By Joachim Vogt Isaksen
Have you ever had the experience of waking up one day following a lousy night’s sleep after several nightmares and thought to yourself: “this is going to be a crappy day”, and at the end of the day concluded that your predictions were correct and this was exactly what happened? You may have been thinking to yourself that you completely predicted the outcome of your day, and that you probably should have stayed at home this day.
The self-fulfilling prophecy is a concept used by the American sociologist Robert Merton to describe how a statement may alter actions and therefore become true. In situations where many individuals act on the basis of an expectation, they may actually influence whether an incident will take place or not. When this is happening the individuals create the very conditions they actually believe exist. Even when where there is no reason to worry, the feared outcome may take place if enough people act as if there were some kind of basis for the fear.
Self-fulfilling prophecies often lead to unfavourable outcomes. The dire expectation that an event may take place may have serious consequences, such as bankruptcies, scarcity of food and goods, pressures on the stock-markets, and may even lead to wars. People may for example, act on a false rumour that the stocks will decline, or that there will be a shortage of butter in the close future. If enough people act on these false rumours by selling their stocks and buying huge quantities of butter, they will actually cause the expected event to occur.
One example of the self-fulfilling prophecy is the placebo effect. The placebo effect has been demonstrated in several studies, and may be described as the felt improvement in health but which is not attributable to the medication, or the given treatment. Instead, the patient’s belief in the treatment will enhance the immune system, and lead to faster recovery.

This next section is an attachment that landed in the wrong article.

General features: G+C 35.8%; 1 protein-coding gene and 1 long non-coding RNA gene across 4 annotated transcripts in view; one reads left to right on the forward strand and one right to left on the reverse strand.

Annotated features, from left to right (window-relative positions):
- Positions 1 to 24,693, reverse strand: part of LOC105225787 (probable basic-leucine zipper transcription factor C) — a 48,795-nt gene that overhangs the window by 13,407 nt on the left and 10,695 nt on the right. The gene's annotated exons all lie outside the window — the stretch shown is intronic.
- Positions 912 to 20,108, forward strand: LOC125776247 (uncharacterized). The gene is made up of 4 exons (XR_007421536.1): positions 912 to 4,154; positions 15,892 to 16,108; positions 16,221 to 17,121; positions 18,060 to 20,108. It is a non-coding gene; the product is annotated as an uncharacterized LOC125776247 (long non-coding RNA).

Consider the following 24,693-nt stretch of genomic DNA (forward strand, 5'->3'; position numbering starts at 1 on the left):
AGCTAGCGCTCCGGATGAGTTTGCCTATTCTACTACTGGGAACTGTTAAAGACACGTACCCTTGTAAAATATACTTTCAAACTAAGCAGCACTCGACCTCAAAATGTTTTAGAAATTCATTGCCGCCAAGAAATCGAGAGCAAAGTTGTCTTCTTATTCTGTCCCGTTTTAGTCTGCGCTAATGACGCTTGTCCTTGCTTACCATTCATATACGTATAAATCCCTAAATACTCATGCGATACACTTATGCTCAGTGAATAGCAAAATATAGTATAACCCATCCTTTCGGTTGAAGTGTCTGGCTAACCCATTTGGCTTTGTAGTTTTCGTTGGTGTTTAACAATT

The self-fulfilling prophecy has also been demonstrated in experiments where people justify their prejudices toward members of other ethnic groups. This could be illustrated by the following statement: “We don’t want those people here because they only stick to themselves anyway, they are so chauvinistic on behalf of themselves.”
While the self-fulfilling prophecy doesn’t have the force to alter natural events such as hurricanes or earthquakes, your personal attitude may influence smaller everyday situations as how you relate to other people and their response to your behavior. If you apply an optimistic mindset you may for example influence other people to perceive you in a positive way.
People who tend to be caught in negative self-fulfilling prophecies often suffer from low self-esteem where they act upon an overly critical self-evaluation. They tend to have a pessimistic view on the world and their chances to influence their own situation for the better. This leads to a vicious cycle, where their negative mindset strengthens their self-fulfilling prophecies.
In sum, increased awareness of how to avoid the negative effects of self-fulfilling prophecies may be for the good not only for people in their daily lives, but also for society as a whole.
Merton, Robert K. 1968. Social Theory and Social Structure.New York: Free Press.
Using Self-Fulfilling Prophecies to Your Advantage
Why “fake it ’til you make it” is good advice
October 11, 2012 by Carolyn Kaufman, Psy.D. in Psychology for Writers